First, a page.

Defendant “provides information technology (“IT”) support for automobile dealerships. . . across the United States, providing for [its dealership clients] a reliable, efficient, and secure IT network and all troubleshooting assistance necessary to diagnose and resolve problems that arise within that network.” (ECF No. 21-1, at 2 ¶ 2). Defendant employed Plaintiff Johnson as a Desktop Support Technician and an Outsource Field Specialist. (ECF No. 11-3). Defendant employed Plaintiff Phelan as a Systems Support Technician. (ECF No. 11-5). Defendant employed Plaintiff Toomey as a Field Technician. (ECF No. 11-6). Defendant employed Plaintiff Willis as a Desktop Support Technician. (ECF No. 11-4).[1]

         On April 26, 2019, Plaintiff Willis and Defendant jointly moved for approval of acceptance of offer of judgment and entry of judgment. (ECF No. 34). On May 9, 2019, the court granted the joint motion and entered judgment in favor of Plaintiff Willis and against Defendant “in the amount of $2, 850.00 in wages, $2, 850.00 in liquidated damages, and $6, 112.00 in attorneys' fees and costs[.]” (ECF No. 36, at 1-2). The parties' supplemental briefing also addressed the effect of Plaintiff Willis's acceptance of the offer of judgment on the pending motion for conditional certification. (ECF No. 42; ECF No. 44).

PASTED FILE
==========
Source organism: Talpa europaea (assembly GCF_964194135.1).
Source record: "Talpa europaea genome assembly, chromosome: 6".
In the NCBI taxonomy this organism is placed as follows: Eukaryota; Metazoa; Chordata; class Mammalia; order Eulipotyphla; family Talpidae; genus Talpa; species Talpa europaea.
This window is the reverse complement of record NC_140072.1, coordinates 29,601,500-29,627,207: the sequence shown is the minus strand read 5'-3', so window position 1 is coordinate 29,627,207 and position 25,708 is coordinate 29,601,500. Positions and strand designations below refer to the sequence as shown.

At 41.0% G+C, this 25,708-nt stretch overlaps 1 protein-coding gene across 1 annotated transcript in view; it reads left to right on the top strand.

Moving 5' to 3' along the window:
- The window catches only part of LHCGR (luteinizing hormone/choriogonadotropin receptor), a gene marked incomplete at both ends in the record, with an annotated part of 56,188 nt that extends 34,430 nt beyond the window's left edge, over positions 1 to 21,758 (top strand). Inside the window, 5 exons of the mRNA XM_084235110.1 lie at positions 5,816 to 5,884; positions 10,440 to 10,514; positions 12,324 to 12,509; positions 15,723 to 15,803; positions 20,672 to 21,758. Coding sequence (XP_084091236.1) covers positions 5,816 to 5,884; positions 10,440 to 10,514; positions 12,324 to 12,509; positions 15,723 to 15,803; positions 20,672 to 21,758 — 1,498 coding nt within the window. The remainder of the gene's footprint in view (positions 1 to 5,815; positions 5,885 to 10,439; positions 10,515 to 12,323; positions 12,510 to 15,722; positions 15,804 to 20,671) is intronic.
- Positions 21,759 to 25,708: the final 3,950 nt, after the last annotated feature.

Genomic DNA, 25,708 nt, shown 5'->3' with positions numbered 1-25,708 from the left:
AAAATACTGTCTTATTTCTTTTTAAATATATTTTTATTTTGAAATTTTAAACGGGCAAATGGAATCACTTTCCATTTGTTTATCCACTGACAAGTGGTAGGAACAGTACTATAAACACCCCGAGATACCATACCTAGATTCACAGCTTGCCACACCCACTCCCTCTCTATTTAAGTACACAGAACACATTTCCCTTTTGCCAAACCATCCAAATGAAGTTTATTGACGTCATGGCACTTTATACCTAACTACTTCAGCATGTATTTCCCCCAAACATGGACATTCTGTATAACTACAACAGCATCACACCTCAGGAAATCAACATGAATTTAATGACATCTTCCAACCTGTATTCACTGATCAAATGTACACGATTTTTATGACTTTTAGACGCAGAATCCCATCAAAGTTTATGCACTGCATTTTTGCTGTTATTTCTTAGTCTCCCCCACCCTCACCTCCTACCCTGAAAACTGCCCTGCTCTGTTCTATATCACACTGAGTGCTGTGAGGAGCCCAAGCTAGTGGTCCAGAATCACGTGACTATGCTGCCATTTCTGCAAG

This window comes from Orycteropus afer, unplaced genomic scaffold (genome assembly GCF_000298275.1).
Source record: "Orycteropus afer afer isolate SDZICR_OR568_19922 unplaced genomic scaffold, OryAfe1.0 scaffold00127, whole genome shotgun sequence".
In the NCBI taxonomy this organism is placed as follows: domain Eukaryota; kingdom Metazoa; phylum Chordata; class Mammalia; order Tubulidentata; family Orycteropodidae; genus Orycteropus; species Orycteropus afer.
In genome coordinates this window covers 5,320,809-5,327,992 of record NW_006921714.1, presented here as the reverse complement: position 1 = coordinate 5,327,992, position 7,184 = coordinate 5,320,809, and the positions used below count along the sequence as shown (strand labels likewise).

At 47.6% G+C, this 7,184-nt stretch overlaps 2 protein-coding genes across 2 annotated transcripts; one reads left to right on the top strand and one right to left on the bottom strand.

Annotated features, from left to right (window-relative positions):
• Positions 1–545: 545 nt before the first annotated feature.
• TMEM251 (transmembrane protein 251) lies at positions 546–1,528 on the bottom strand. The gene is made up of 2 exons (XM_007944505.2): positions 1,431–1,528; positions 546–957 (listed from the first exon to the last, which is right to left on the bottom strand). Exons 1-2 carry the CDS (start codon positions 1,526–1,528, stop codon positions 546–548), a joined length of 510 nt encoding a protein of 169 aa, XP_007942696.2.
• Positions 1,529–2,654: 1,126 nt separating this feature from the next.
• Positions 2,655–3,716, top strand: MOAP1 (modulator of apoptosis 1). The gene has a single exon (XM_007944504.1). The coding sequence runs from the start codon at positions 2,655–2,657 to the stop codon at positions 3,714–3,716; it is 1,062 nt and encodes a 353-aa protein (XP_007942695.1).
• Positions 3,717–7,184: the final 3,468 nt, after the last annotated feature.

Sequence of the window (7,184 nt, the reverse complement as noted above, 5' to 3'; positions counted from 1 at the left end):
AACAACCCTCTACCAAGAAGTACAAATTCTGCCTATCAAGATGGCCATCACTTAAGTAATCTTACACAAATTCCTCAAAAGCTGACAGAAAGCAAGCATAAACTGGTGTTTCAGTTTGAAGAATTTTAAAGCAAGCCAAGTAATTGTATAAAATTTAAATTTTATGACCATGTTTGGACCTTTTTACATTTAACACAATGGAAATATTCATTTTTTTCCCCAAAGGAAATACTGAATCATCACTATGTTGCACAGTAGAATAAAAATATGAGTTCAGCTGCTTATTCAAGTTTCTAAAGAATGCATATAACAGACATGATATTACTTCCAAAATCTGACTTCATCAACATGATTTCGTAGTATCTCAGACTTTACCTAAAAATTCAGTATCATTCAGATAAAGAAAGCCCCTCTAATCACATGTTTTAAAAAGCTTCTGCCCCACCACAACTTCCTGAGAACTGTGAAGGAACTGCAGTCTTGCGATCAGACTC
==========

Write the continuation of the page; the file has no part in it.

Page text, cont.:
On August 20, 2019, Plaintiff Johnson and Defendant jointly moved for approval of acceptance of offer of judgment and entry of judgment. (ECF No. 45). The parties requested that the court approve Plaintiff Johnson's acceptance of Defendant's offer of judgment and enter judgment in favor of Plaintiff Johnson and against Defendant “in the amount of $5, 250.00 in wages, $5, 250.00 in liquidated damages, and $21, 000.00 in attorneys' fees and costs.” (ECF No. 45-1, at 1). The parties also indicated that Plaintiff Johnson's acceptance was “conditioned on [Defendant] dismissing with prejudice the action which [Defendant] has initiated against [Plaintiff Johnson] in the Circuit Court for Baltimore County. . . and [Defendant] has agreed to that condition.” (Id., at 2). The court denied the motion without prejudice because the parties failed to provide any information to support the requested attorneys' fees and costs. (ECF No. 46, at 7-8). Nevertheless, the court decided the presently pending motions with the expectation that the parties will address the joint motion's deficiencies and that Plaintiff Johnson will no longer proceed as a plaintiff in this action.

         II. Motion to Amend